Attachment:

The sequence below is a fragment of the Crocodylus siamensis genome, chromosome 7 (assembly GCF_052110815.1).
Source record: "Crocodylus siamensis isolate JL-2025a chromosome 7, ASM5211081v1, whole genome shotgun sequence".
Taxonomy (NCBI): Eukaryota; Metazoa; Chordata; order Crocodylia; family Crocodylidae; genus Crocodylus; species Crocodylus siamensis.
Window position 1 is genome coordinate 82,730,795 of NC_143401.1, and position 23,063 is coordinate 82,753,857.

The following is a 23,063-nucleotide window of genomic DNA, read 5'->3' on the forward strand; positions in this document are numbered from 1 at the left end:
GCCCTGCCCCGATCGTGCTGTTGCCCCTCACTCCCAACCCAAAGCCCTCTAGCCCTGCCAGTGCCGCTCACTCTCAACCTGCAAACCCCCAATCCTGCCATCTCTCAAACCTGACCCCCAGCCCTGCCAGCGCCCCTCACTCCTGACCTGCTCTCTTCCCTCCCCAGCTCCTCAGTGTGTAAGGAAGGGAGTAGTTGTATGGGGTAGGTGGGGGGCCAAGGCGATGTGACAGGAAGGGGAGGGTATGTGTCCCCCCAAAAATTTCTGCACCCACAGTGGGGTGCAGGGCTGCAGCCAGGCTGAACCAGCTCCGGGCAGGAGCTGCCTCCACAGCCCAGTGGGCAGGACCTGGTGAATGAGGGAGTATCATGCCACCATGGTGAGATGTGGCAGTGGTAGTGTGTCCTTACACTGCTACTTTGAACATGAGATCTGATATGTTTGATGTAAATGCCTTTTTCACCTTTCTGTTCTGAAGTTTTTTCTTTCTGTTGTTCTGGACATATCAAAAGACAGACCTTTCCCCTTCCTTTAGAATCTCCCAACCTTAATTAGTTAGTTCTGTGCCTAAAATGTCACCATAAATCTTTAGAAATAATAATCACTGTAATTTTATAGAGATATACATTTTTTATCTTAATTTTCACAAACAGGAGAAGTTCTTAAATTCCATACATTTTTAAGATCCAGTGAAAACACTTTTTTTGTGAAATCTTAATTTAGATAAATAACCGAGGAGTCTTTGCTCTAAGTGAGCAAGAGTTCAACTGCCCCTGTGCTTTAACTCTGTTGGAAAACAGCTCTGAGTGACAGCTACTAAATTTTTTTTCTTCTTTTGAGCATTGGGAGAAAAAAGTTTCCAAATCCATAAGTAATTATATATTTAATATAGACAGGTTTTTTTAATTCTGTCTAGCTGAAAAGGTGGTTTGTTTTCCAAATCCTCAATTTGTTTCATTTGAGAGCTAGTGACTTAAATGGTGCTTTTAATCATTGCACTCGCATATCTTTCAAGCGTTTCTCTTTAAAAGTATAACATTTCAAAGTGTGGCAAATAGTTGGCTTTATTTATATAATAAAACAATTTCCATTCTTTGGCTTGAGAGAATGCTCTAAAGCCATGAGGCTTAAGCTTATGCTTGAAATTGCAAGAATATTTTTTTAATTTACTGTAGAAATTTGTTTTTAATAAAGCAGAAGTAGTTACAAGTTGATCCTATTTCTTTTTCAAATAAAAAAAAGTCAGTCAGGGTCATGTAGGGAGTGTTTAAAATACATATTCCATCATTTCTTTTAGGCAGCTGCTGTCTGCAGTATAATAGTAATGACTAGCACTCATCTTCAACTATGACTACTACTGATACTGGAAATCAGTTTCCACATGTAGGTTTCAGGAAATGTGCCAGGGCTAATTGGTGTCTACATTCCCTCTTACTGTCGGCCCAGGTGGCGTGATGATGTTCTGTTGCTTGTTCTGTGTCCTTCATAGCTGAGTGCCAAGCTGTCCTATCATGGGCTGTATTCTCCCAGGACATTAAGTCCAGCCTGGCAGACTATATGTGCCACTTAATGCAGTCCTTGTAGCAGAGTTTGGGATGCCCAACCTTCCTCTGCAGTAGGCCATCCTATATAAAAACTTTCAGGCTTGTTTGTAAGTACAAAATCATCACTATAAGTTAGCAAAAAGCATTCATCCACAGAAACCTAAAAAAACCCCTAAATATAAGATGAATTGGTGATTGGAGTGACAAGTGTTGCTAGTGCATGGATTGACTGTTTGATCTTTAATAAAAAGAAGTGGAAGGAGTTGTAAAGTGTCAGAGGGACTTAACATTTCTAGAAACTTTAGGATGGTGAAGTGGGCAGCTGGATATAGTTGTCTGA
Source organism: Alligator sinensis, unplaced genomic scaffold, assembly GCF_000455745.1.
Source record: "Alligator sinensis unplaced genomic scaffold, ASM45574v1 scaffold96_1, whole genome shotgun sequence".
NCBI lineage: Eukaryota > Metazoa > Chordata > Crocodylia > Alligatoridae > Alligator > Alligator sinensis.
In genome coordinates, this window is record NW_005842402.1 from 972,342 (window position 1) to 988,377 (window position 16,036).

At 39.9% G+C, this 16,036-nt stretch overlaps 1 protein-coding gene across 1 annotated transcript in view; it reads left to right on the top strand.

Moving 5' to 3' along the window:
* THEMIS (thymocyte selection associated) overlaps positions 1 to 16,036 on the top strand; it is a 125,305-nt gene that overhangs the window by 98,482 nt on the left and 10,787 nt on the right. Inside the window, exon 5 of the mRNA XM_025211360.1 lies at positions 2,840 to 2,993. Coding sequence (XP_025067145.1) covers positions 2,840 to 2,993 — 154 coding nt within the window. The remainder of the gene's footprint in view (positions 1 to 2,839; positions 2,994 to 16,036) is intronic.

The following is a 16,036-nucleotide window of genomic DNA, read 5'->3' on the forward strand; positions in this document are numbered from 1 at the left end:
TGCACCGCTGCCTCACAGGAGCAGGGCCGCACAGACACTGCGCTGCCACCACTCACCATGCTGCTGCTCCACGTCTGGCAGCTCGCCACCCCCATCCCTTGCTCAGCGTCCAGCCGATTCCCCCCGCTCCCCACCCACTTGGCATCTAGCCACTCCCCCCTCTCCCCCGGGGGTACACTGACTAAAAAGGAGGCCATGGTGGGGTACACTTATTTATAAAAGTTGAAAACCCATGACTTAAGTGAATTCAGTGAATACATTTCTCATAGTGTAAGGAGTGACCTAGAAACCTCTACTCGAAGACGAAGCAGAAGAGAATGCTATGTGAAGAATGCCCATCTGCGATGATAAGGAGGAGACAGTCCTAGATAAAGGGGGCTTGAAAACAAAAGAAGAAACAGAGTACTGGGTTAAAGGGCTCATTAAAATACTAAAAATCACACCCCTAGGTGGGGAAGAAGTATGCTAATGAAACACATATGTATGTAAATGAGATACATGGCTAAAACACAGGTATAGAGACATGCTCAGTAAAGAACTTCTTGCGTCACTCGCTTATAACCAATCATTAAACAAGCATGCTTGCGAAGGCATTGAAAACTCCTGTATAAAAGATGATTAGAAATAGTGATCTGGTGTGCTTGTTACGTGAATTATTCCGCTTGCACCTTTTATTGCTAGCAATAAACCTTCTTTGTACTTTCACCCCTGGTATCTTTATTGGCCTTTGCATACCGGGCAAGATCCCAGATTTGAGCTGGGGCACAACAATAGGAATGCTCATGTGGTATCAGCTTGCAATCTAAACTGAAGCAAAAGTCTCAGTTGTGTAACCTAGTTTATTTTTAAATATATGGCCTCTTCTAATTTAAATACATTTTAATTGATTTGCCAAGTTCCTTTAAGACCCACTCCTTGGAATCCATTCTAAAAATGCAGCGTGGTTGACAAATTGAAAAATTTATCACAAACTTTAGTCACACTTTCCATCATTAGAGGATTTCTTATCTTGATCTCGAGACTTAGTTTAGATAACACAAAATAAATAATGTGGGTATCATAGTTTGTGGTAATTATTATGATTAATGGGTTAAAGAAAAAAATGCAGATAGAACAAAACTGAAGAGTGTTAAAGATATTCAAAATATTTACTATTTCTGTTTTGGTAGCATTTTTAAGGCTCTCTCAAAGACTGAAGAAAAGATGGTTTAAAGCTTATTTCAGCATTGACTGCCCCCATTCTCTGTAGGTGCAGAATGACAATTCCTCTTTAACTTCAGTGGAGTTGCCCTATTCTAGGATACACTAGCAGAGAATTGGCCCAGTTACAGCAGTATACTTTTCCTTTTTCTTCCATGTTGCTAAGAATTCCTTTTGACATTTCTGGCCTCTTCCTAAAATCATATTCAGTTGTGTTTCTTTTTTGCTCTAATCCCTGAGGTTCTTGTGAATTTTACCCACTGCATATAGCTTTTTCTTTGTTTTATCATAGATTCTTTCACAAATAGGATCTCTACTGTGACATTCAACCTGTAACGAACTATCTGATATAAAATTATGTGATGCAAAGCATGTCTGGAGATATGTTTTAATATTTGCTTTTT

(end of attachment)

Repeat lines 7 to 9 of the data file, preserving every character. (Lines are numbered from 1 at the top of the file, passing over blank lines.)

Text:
Source organism: Alligator sinensis, unplaced genomic scaffold, assembly GCF_000455745.1.
Source record: "Alligator sinensis unplaced genomic scaffold, ASM45574v1 scaffold96_1, whole genome shotgun sequence".
NCBI lineage: Eukaryota > Metazoa > Chordata > Crocodylia > Alligatoridae > Alligator > Alligator sinensis.